The e-mail, from the title insurance company involved in the deal, said the mortgage lender PNC was suspending foreclosure sales for at least 30 days "due to a review being undertaken on all foreclosure files."

"My initial reaction was, like, damn," said Chaconas, a Redfin agent. "Everything was going so smoothly. Now the underlying feeling is caution. Extreme caution."

He said his client does not plan on walking away from the deal if he can help it. "But it's frustrating and disappointing," he said.

The problems now afflicting the real estate market initially emerged when Ally Financial, formerly known as GMAC, announced that it was suspending evictions after discovering problems with the documents related to foreclosure proceedings.

Ally limited its freeze to the 23 states where lenders have to win a court order to initiate a foreclosure. The lenders must submit certain documents that are not required elsewhere and problems have arisen in that paperwork. Other major lenders, including J.P. Morgan Chase and Bank of America, followed suit, suspending foreclosures in those states.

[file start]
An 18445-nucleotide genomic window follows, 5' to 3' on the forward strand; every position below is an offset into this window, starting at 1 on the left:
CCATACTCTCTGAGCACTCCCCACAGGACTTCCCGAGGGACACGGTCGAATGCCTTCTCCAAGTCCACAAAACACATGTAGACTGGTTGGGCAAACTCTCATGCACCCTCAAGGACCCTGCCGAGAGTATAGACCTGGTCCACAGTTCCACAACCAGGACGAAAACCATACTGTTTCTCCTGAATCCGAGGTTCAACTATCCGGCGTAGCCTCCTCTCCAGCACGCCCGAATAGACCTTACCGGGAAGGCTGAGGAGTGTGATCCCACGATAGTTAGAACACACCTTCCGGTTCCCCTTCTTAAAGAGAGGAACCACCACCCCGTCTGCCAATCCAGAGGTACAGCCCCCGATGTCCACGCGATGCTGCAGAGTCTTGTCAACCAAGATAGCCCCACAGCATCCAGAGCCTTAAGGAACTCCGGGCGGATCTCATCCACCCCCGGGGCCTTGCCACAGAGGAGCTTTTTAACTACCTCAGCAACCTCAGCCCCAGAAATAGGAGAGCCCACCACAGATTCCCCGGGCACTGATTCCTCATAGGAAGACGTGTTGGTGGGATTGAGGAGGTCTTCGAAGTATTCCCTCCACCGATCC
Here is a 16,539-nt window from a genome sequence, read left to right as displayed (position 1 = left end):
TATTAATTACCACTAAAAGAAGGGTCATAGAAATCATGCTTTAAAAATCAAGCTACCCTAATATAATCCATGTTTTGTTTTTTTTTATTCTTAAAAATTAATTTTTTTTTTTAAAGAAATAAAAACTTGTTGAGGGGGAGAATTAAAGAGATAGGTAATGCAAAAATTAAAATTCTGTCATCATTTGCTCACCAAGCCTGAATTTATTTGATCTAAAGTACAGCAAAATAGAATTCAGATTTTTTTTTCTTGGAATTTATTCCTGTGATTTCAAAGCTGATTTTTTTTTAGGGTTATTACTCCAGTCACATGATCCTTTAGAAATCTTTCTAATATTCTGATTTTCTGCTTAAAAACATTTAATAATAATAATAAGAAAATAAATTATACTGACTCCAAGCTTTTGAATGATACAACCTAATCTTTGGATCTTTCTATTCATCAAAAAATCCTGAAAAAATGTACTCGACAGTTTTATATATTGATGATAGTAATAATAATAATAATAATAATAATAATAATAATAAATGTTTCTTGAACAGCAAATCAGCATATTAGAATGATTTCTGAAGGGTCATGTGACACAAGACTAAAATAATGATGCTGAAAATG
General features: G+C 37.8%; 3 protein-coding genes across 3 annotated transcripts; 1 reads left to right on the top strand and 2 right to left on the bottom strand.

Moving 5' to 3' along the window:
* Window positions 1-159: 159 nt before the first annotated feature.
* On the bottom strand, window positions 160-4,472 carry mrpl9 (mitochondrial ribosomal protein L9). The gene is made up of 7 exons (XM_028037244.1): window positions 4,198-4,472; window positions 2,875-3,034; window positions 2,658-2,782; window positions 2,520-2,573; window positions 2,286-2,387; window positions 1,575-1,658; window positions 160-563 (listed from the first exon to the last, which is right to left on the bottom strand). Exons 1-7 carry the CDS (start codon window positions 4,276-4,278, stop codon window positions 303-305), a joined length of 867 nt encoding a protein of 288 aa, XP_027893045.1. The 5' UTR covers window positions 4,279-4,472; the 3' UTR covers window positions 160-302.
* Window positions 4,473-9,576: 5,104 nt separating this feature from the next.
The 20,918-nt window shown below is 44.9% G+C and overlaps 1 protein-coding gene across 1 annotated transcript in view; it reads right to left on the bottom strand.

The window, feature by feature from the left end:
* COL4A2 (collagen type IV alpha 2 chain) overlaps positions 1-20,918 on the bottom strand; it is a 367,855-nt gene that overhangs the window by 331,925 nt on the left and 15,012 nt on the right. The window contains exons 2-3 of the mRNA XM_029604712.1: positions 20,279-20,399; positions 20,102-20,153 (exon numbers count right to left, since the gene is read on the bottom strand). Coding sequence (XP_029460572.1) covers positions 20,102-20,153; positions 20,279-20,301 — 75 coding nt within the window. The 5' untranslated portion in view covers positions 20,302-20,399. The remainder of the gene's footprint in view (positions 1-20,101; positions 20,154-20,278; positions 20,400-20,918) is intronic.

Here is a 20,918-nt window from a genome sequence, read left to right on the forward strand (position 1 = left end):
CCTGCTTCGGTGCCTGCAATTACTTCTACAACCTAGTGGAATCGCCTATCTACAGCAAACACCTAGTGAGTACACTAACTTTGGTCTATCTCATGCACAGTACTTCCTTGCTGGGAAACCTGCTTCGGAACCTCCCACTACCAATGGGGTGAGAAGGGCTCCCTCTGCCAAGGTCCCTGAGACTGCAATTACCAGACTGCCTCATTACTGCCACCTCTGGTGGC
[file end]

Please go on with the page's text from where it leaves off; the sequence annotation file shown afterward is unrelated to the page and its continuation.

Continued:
The other 27 states, including Virginia, Maryland and the District were not immediately affected by the lenders' actions.

Because Virginia does not require court orders, it is one of the speediest states when it comes to disposing of foreclosures, and the District is only slightly slower, according to Kristi Cahoon Kelly, a consumer rights attorney in Fairfax. Once Virginian homeowners are notified they are in default, their homes can be sold in as little as 30 days, she said.

Maryland requires that lenders file documents with the court ahead of foreclosure, but court approval is not needed for the foreclosure sale to occur, said Diane Cipollone, an attorney at Civil Justice. The burden is on homeowners to seek a court order to stop the process, she said.

Karen Rollings, the agent representing Guarino, said previous owner of the condo had 30 days to contest the foreclosure sale. That period passed. Now a Montgomery County judge must ratify the sale before it is finalized, she said. Judges often do in Maryland, but the court is backed up.